As noted on my about page, I am a passionate sports fan. From the age of 13 on I wanted to be a sportscaster and earned a degree in broadcast news with that goal in mind. As a result, many (though not all) of the posts I make on the blog will be sports related. With that being my set up, today I am going to write about the latest news coming out of Knoxville–the NCAA is looking into possible recruiting violations by Lane Kiffin’s Volunteers.
There are only a billion ways a college program can run afoul of the NCAA and no, I am not exaggerating. Okay, I am, but let me tell you, not by much. This particular investigation caught my eye, however, for two reasons–one, as a fan and graduate of the University of Georgia, I don’t like Tennessee and two, because of the nature of the violation the NCAA is looking into. The NCAA’s investigation centers around allegations that Tennessee sent recruiting “hostesses” 200 miles away from the UT campus to attend a South Carolina high school football game. This could be a violation because hostesses are considered to be representatives of the university they attend and this type of activity may not take place off campus.
It is not uncommon for colleges to try to sweeten the recruiting experience by having female students hang out with visiting male athletes (though I wonder how often the track or tennis teams at these schools use this tactic) and I am almost positive that my own alma mater, Georgia, does something similar. As revealed in yesterday’s New York Times article, the UT hostesses that attended the high school game in South Carolina sat in the stands and held up signs that among other slogans read, “Come to Tennessee.” That’s not a horribly degrading act, but as the mother of a 16-year old girl, I have to admit that the fact that this practice is still being employed at all bums me out. I’d like my daughter to go out into a world where women aren’t being used by institutions of higher learning as eye candy.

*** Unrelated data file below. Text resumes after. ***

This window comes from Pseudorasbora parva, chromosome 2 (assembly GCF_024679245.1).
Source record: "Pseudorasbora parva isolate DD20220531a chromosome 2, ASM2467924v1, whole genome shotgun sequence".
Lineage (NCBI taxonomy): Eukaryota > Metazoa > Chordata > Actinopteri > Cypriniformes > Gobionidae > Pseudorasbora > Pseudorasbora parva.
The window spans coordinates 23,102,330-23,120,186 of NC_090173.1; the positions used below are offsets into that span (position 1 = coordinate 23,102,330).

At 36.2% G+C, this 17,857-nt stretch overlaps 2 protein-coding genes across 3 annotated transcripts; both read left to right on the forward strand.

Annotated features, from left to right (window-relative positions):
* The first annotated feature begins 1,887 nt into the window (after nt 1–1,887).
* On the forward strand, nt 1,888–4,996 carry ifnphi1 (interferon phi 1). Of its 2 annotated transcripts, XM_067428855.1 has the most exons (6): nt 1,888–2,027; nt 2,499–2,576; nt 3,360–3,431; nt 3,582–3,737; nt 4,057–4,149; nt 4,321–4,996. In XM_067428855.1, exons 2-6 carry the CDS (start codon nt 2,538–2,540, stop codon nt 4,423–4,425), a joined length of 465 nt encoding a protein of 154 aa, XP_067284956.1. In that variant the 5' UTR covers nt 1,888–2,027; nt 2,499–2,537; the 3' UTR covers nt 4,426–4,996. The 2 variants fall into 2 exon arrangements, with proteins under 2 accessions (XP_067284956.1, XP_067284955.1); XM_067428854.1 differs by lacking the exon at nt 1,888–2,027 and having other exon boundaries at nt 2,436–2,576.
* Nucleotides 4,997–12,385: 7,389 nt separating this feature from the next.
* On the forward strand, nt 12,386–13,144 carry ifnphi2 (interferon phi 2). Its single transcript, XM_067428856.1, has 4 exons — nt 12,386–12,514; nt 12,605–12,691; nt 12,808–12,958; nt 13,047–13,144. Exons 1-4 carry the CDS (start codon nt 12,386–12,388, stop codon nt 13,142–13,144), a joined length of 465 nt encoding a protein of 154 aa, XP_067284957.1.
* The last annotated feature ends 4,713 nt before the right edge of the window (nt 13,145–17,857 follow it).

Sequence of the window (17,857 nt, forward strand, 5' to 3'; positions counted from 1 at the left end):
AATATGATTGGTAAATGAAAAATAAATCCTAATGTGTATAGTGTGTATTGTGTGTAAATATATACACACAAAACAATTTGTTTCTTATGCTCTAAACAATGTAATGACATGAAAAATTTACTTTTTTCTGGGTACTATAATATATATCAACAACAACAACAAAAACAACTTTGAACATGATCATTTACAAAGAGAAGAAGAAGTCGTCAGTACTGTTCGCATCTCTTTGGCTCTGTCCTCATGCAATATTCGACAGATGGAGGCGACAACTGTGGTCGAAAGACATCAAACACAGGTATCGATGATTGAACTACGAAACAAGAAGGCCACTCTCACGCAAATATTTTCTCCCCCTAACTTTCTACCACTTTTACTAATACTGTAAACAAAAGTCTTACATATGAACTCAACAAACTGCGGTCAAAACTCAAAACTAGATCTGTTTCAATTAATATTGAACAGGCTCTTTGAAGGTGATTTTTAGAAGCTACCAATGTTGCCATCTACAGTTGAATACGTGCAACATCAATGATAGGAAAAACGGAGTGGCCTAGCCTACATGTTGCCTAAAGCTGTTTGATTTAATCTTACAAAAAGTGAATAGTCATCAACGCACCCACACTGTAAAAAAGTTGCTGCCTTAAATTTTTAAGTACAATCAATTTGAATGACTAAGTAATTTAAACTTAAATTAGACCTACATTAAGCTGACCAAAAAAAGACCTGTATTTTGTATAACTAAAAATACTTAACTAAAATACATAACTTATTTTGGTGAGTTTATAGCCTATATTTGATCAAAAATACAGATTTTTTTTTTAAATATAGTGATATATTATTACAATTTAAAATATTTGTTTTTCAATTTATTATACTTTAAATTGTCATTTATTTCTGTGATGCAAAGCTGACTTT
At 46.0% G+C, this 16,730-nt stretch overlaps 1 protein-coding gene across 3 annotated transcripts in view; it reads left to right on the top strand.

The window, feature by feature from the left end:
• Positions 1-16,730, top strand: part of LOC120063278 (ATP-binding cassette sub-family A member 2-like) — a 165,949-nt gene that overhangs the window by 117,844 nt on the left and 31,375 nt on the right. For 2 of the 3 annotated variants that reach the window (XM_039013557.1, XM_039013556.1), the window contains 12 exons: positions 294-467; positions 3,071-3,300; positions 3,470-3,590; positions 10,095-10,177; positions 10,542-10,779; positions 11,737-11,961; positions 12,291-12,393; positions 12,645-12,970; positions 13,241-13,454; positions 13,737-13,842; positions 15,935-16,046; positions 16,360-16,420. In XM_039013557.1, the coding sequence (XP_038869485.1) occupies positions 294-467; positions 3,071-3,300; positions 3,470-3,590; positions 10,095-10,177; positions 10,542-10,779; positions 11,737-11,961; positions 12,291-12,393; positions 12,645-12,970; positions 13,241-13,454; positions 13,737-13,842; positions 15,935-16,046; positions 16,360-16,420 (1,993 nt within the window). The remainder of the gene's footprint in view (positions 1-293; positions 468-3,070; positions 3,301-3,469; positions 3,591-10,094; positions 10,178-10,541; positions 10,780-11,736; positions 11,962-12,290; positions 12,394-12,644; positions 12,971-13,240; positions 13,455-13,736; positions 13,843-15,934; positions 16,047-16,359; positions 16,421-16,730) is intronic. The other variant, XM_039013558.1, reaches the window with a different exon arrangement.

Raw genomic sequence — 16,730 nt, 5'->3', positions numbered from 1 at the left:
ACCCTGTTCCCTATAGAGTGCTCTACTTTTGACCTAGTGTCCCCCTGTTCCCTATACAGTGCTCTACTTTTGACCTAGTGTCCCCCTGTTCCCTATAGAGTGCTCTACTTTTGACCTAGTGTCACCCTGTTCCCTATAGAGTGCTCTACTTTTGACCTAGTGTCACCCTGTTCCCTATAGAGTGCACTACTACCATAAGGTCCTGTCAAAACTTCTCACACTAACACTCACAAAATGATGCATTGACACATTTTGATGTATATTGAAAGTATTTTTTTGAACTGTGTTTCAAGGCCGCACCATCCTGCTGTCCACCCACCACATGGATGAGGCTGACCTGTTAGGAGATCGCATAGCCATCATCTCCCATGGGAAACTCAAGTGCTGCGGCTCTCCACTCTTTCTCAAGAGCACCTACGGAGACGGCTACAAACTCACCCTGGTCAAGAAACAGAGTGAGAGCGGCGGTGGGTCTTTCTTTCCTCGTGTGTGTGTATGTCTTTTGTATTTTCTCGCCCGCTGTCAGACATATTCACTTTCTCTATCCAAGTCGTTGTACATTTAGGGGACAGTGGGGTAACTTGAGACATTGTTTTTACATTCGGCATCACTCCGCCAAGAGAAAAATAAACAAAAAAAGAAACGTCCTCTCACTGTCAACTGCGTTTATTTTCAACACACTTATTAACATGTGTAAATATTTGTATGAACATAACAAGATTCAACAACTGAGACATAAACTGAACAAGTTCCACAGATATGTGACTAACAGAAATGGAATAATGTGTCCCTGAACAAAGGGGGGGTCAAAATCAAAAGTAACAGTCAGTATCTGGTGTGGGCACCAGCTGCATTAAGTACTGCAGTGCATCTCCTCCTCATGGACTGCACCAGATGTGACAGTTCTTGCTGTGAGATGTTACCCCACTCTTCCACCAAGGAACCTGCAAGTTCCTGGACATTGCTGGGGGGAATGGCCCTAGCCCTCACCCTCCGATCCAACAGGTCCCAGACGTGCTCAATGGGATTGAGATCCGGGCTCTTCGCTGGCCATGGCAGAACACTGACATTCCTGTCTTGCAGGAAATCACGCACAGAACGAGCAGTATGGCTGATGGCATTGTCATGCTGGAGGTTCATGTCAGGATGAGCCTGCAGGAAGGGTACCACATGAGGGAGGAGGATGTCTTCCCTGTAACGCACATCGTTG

With the help of Google, I found this 1987 Sports Illustrated article on the subject of recruiting hostesses. I am willing to bet that 22 years later not much, if anything, has changed with regard to motivation or tactics.
Do you have a problem with the practice of coeds being used to lure male athletes to a campus?